Infertility is also representative of low number, or poor quality, of sperm in men, whereas in women, it occurs when they are not able to produce eggs regularly, or because their fallopian tubes may be damaged, or blocked, and the sperm cannot reach the eggs.

This article is keyed to Ayurvedic concepts and processes that are followed in the management and treatment of infertility.

The Ayurvedic View Of Infertility

Infertility, according to Ayurvedic tenets, occurs when a healthy couple is unable to achieve pregnancy after a few years, or fail to conceive after first delivery.

Ayurveda has been successful in treating infertility, for thousands of years, without the help of modern, or conventional, medicine, as it provides the natural, also holistic, ability to infertile women, or couples, through appropriate, or personalised, or bespoke, treatment to become fertile. This helps to improve the overall health of the woman, in question, enabling them to conceive without the aid of conventional treatment.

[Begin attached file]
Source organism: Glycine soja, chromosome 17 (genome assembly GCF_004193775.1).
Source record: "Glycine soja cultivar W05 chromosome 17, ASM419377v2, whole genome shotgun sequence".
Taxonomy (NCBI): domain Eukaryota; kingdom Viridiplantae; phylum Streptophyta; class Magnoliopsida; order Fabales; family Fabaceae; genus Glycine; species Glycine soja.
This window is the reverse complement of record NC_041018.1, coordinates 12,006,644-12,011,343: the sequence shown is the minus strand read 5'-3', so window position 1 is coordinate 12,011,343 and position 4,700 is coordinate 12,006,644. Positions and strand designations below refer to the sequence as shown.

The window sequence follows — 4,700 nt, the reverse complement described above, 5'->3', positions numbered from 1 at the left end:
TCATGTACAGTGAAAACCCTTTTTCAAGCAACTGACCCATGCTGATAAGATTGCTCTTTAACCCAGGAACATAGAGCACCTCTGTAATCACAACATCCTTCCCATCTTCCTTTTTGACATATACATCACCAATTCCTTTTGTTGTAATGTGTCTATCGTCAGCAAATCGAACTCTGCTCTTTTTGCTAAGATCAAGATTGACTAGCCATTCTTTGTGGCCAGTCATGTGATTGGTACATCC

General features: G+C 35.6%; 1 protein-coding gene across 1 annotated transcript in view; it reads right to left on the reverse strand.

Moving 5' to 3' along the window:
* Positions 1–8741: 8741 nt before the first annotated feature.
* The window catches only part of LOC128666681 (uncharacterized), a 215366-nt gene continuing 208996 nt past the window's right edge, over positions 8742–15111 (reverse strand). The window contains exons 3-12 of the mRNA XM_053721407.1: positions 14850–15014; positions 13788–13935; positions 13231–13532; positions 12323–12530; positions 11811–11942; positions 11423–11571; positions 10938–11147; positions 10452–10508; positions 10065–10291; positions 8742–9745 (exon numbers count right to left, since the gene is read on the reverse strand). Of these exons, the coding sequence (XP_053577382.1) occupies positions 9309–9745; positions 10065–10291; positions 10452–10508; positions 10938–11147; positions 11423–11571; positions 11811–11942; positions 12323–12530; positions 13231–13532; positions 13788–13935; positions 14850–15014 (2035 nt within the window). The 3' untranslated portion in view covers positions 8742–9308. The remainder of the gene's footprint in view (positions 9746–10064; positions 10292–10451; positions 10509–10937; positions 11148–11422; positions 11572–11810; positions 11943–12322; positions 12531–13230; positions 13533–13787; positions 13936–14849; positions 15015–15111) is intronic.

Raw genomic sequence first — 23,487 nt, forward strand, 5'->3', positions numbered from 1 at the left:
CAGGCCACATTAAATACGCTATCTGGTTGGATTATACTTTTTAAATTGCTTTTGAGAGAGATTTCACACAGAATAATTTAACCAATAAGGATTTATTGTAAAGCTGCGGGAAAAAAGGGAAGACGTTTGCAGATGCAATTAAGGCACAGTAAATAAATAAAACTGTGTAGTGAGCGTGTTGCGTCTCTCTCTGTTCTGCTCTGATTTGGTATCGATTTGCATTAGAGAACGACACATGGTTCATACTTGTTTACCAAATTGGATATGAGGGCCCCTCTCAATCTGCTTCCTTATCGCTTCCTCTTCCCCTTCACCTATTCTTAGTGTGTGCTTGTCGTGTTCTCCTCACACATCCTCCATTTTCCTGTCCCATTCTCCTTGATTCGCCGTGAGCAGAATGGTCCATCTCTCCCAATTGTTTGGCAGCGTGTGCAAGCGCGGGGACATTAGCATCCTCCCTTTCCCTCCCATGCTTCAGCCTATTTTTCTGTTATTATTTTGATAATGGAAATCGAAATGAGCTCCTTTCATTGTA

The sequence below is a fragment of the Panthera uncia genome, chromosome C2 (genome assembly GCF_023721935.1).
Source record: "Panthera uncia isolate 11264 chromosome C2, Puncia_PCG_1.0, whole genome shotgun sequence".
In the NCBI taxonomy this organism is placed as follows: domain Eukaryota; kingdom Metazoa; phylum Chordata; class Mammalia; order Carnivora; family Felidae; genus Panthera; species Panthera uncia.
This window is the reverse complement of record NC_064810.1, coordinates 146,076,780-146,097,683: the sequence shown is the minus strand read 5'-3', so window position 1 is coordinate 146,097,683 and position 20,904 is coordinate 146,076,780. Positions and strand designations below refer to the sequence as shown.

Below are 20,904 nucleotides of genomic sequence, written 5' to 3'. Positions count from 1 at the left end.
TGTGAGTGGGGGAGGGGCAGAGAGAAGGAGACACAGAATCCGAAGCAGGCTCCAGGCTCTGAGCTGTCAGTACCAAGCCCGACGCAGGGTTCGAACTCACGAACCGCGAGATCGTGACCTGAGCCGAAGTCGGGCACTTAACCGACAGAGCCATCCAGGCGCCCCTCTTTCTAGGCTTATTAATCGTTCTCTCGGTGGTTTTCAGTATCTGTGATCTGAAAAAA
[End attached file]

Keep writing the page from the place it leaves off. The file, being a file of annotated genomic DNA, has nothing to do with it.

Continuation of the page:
Ayurveda is the amalgamation of two Sanskrit words, ayus, meaning of life, and veda, meaning pure knowledge and science. According to the ancient Ayurveda text, Charaka Samhita, our mind senses integration and balance of mind senses body and spirit, called ayus. which is believed to prevent illness and promote balanced agni, also doshas, while the formed dhatus help in the proper elimination of malas [wastes], as also appropriate functioning of bodily processes. This, in turn, fine-tunes the mind and soul to experience not only homeostasis, but also bliss.

Ayurveda also celebrates universal interconnectedness, or relationship among people, their health and the universe. This includes —

  • Prakiti. The unique combination of physical and psychological characters of the individual and the way the body maintains health and other functions.
  • Doshas. The three life forces that manage, or control, activities of the body.